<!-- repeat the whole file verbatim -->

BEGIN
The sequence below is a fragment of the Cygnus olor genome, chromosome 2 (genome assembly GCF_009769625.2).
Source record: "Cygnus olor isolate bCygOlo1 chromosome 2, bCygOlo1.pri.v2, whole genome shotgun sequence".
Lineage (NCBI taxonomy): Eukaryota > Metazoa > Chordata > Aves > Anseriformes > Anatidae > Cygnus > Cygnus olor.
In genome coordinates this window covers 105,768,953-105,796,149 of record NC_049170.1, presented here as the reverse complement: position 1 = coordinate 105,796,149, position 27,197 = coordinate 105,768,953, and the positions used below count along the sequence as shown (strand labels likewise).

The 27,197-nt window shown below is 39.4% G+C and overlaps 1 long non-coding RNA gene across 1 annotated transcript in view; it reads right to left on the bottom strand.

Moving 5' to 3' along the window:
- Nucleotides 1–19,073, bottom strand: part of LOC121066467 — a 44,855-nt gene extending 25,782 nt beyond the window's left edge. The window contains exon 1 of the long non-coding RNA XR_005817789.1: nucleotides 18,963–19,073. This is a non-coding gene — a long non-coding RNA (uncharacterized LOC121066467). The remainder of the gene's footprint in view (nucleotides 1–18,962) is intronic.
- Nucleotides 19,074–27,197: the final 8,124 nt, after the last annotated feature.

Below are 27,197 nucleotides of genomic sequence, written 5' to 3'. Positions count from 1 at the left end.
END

The sequence below is a fragment of the Cygnus olor genome, chromosome 2 (genome assembly GCF_009769625.2).
Source record: "Cygnus olor isolate bCygOlo1 chromosome 2, bCygOlo1.pri.v2, whole genome shotgun sequence".
Lineage (NCBI taxonomy): Eukaryota > Metazoa > Chordata > Aves > Anseriformes > Anatidae > Cygnus > Cygnus olor.
In genome coordinates this window covers 105,768,953-105,796,149 of record NC_049170.1, presented here as the reverse complement: position 1 = coordinate 105,796,149, position 27,197 = coordinate 105,768,953, and the positions used below count along the sequence as shown (strand labels likewise).

The 27,197-nt window shown below is 39.4% G+C and overlaps 1 long non-coding RNA gene across 1 annotated transcript in view; it reads right to left on the bottom strand.

Moving 5' to 3' along the window:
- Nucleotides 1–19,073, bottom strand: part of LOC121066467 — a 44,855-nt gene extending 25,782 nt beyond the window's left edge. The window contains exon 1 of the long non-coding RNA XR_005817789.1: nucleotides 18,963–19,073. This is a non-coding gene — a long non-coding RNA (uncharacterized LOC121066467). The remainder of the gene's footprint in view (nucleotides 1–18,962) is intronic.
- Nucleotides 19,074–27,197: the final 8,124 nt, after the last annotated feature.

Below are 27,197 nucleotides of genomic sequence, written 5' to 3'. Positions count from 1 at the left end.